Menlo Ventures Said to Seek $400 Million for Venture FundSabrina Willmer
Menlo Ventures is seeking $400 million for its 12th multistage investment fund as the most active initial public offering market in more than half a decade is helping the venture capital industry make a comeback, according to two people familiar with the plans.
The firm is keeping Menlo Ventures XII LP the same size as its last fund, which was reduced from the prior two offerings, said the people, who asked not to be identified because the plans are private. The Menlo Park, California-based firm makes technology investments in consumer and enterprise-focused companies such as those focused on e-commerce, mobile and gaming and storage and big data.
Jenny Saling, director of marketing at Menlo Ventures, declined to comment on fundraising plans.
The venture industry is benefiting from a robust market for IPOs and billion-dollar acquisitions. Last month, Facebook Inc. agreed to buy Oculus VR Inc. for about $2 billion, making it the fourth 10-digit deal this year for a venture-backed company. Menlo Ventures missed out on some of the hottest social media and consumer Internet bets, such as Twitter Inc., whose returns helped many of its Silicon Valley peers raise funds in recent years.
The firm’s prior fund, which started deploying cash in 2011, was valued above cost at a multiple of 1.2 times invested capital and an 18 percent net internal rate of return as of Sept. 30, according to performance data on Washington State Investment Board’s website.
Menlo Ventures’ funds raised since the dot-com stock bubble era haven’t fared as well. Its 1999 fund was valued below cost with a negative 13 percent net IRR, the data show.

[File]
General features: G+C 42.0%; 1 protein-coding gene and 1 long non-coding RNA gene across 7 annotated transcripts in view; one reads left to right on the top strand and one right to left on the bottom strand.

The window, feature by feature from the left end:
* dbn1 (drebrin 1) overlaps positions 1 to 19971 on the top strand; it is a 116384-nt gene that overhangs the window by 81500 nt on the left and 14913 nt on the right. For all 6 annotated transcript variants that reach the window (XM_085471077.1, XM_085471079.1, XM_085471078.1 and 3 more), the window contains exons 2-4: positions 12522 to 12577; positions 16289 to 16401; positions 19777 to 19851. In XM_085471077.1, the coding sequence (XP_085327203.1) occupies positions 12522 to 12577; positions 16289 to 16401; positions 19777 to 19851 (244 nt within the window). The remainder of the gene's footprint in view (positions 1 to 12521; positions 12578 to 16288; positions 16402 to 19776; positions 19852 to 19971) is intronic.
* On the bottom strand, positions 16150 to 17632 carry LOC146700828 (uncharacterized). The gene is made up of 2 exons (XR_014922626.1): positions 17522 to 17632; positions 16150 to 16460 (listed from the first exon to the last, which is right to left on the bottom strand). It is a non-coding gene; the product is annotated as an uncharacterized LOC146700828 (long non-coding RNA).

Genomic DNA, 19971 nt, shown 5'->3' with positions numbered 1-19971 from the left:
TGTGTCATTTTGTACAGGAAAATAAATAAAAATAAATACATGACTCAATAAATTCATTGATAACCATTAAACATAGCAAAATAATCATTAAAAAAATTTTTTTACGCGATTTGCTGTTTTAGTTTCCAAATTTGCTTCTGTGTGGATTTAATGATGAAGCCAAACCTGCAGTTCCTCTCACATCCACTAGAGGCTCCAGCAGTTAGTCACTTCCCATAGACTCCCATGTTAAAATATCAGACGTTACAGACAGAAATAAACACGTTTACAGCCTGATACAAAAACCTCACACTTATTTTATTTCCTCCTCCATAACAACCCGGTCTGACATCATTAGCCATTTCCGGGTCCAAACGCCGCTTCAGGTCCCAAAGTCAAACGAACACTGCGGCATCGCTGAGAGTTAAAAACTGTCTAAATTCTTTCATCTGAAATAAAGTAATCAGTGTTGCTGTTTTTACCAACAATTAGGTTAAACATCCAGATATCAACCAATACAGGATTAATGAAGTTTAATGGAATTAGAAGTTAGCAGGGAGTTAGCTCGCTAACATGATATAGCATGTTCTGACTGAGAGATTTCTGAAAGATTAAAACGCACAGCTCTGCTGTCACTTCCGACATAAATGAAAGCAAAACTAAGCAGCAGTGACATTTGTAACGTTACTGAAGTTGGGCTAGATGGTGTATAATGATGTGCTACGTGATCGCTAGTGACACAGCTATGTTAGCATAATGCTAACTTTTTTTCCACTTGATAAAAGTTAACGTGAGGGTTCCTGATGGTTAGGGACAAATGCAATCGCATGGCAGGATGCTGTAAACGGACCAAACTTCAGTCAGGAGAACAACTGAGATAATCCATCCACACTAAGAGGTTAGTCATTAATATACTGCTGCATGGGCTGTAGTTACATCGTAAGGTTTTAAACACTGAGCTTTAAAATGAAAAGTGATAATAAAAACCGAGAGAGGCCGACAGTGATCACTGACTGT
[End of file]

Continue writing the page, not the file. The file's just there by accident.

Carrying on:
After gathering $500 million for its 1999 fund, Menlo Ventures tripled the size of its next offering in 2000 and raised $1.2 billion in 2005. The funds, which started investing in 2001 and 2006, were producing net IRRs of 1.1 percent and negative 0.1 percent, respectively, according to the Washington investment board.
Menlo Ventures invested in MobiTV Inc., a maker of software that lets smartphone users watch live television, which pulled its plans for an initial offering in July 2012 citing “unfavorable market conditions.” It also bet on the music-streaming service MOG, which was sold to Beats Electronics LLC two years ago for $14 million.
The firm led a series B funding round in 2011 for car-booking application maker Uber Technologies Inc., which has also attracted cash from Google Ventures, TPG Capital and Benchmark Capital. Shervin Pishevar, who led the firm’s investment in Uber, left his managing director role last year and became an adviser. Menlo Ventures hired Pishevar in 2011 to focus on social web and consumer Internet companies.
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